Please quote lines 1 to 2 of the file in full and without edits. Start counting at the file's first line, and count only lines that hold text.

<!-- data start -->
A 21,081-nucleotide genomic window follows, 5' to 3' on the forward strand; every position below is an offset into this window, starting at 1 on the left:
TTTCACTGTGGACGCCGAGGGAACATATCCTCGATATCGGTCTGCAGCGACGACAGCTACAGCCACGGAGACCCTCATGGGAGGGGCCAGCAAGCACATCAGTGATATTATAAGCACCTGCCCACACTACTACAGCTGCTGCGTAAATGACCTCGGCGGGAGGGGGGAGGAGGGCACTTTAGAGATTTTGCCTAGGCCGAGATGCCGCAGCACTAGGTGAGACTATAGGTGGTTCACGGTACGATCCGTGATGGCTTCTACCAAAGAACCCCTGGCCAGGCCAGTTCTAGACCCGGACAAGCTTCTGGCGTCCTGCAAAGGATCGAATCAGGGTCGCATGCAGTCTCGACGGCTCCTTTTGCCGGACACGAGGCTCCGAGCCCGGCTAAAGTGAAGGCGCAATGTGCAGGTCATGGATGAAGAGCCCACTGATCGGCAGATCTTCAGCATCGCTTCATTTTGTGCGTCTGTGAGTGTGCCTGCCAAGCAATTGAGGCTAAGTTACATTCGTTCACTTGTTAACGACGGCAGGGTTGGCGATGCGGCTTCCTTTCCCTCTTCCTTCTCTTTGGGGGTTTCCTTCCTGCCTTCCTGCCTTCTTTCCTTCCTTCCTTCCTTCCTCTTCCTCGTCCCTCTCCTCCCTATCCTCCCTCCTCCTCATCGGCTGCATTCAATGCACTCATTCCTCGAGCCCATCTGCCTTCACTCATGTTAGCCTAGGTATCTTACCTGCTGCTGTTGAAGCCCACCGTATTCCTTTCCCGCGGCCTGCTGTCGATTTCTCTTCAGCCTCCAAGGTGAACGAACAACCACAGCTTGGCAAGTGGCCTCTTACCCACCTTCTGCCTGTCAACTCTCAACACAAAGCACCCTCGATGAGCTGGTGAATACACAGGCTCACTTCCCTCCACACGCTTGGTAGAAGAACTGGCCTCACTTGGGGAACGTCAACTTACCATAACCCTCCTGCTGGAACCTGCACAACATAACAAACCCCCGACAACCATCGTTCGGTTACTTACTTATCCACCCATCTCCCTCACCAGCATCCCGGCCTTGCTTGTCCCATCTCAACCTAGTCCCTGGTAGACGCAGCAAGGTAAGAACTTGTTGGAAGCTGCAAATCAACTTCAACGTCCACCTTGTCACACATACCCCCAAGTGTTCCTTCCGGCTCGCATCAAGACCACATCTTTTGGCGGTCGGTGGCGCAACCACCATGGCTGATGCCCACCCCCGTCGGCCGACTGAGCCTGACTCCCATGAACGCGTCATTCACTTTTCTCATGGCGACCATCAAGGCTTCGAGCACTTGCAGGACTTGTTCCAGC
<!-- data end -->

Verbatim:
A 21,081-nucleotide genomic window follows, 5' to 3' on the forward strand; every position below is an offset into this window, starting at 1 on the left:
TTTCACTGTGGACGCCGAGGGAACATATCCTCGATATCGGTCTGCAGCGACGACAGCTACAGCCACGGAGACCCTCATGGGAGGGGCCAGCAAGCACATCAGTGATATTATAAGCACCTGCCCACACTACTACAGCTGCTGCGTAAATGACCTCGGCGGGAGGGGGGAGGAGGGCACTTTAGAGATTTTGCCTAGGCCGAGATGCCGCAGCACTAGGTGAGACTATAGGTGGTTCACGGTACGATCCGTGATGGCTTCTACCAAAGAACCCCTGGCCAGGCCAGTTCTAGACCCGGACAAGCTTCTGGCGTCCTGCAAAGGATCGAATCAGGGTCGCATGCAGTCTCGACGGCTCCTTTTGCCGGACACGAGGCTCCGAGCCCGGCTAAAGTGAAGGCGCAATGTGCAGGTCATGGATGAAGAGCCCACTGATCGGCAGATCTTCAGCATCGCTTCATTTTGTGCGTCTGTGAGTGTGCCTGCCAAGCAATTGAGGCTAAGTTACATTCGTTCACTTGTTAACGACGGCAGGGTTGGCGATGCGGCTTCCTTTCCCTCTTCCTTCTCTTTGGGGGTTTCCTTCCTGCCTTCCTGCCTTCTTTCCTTCCTTCCTTCCTTCCTCTTCCTCGTCCCTCTCCTCCCTATCCTCCCTCCTCCTCATCGGCTGCATTCAATGCACTCATTCCTCGAGCCCATCTGCCTTCACTCATGTTAGCCTAGGTATCTTACCTGCTGCTGTTGAAGCCCACCGTATTCCTTTCCCGCGGCCTGCTGTCGATTTCTCTTCAGCCTCCAAGGTGAACGAACAACCACAGCTTGGCAAGTGGCCTCTTACCCACCTTCTGCCTGTCAACTCTCAACACAAAGCACCCTCGATGAGCTGGTGAATACACAGGCTCACTTCCCTCCACACGCTTGGTAGAAGAACTGGCCTCACTTGGGGAACGTCAACTTACCATAACCCTCCTGCTGGAACCTGCACAACATAACAAACCCCCGACAACCATCGTTCGGTTACTTACTTATCCACCCATCTCCCTCACCAGCATCCCGGCCTTGCTTGTCCCATCTCAACCTAGTCCCTGGTAGACGCAGCAAGGTAAGAACTTGTTGGAAGCTGCAAATCAACTTCAACGTCCACCTTGTCACACATACCCCCAAGTGTTCCTTCCGGCTCGCATCAAGACCACATCTTTTGGCGGTCGGTGGCGCAACCACCATGGCTGATGCCCACCCCCGTCGGCCGACTGAGCCTGACTCCCATGAACGCGTCATTCACTTTTCTCATGGCGACCATCAAGGCTTCGAGCACTTGCAGGACTTGTTCCAGC